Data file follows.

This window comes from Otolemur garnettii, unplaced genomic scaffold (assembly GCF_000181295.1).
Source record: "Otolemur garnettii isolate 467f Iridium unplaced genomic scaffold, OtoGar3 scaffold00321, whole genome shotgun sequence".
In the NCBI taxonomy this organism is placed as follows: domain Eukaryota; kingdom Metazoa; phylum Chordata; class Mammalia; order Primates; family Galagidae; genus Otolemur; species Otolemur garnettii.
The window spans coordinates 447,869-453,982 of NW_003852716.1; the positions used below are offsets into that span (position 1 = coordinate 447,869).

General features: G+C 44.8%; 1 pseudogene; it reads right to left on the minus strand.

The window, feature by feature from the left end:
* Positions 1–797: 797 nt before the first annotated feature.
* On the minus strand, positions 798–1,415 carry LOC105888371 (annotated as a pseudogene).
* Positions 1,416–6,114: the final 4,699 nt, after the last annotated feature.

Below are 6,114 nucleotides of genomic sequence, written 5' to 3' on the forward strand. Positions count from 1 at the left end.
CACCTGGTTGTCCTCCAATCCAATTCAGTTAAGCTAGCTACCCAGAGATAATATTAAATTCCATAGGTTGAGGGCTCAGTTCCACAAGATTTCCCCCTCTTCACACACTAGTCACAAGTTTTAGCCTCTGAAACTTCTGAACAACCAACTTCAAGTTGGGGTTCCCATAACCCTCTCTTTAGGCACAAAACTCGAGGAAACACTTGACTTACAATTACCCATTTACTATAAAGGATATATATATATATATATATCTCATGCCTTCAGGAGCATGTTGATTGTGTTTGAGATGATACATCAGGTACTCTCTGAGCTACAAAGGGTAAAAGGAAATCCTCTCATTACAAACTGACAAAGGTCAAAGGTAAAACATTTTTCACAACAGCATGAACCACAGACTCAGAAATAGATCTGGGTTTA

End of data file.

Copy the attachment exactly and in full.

This window comes from Otolemur garnettii, unplaced genomic scaffold (assembly GCF_000181295.1).
Source record: "Otolemur garnettii isolate 467f Iridium unplaced genomic scaffold, OtoGar3 scaffold00321, whole genome shotgun sequence".
In the NCBI taxonomy this organism is placed as follows: domain Eukaryota; kingdom Metazoa; phylum Chordata; class Mammalia; order Primates; family Galagidae; genus Otolemur; species Otolemur garnettii.
The window spans coordinates 447,869-453,982 of NW_003852716.1; the positions used below are offsets into that span (position 1 = coordinate 447,869).

General features: G+C 44.8%; 1 pseudogene; it reads right to left on the minus strand.

The window, feature by feature from the left end:
* Positions 1–797: 797 nt before the first annotated feature.
* On the minus strand, positions 798–1,415 carry LOC105888371 (annotated as a pseudogene).
* Positions 1,416–6,114: the final 4,699 nt, after the last annotated feature.

Below are 6,114 nucleotides of genomic sequence, written 5' to 3' on the forward strand. Positions count from 1 at the left end.
CACCTGGTTGTCCTCCAATCCAATTCAGTTAAGCTAGCTACCCAGAGATAATATTAAATTCCATAGGTTGAGGGCTCAGTTCCACAAGATTTCCCCCTCTTCACACACTAGTCACAAGTTTTAGCCTCTGAAACTTCTGAACAACCAACTTCAAGTTGGGGTTCCCATAACCCTCTCTTTAGGCACAAAACTCGAGGAAACACTTGACTTACAATTACCCATTTACTATAAAGGATATATATATATATATATATCTCATGCCTTCAGGAGCATGTTGATTGTGTTTGAGATGATACATCAGGTACTCTCTGAGCTACAAAGGGTAAAAGGAAATCCTCTCATTACAAACTGACAAAGGTCAAAGGTAAAACATTTTTCACAACAGCATGAACCACAGACTCAGAAATAGATCTGGGTTTA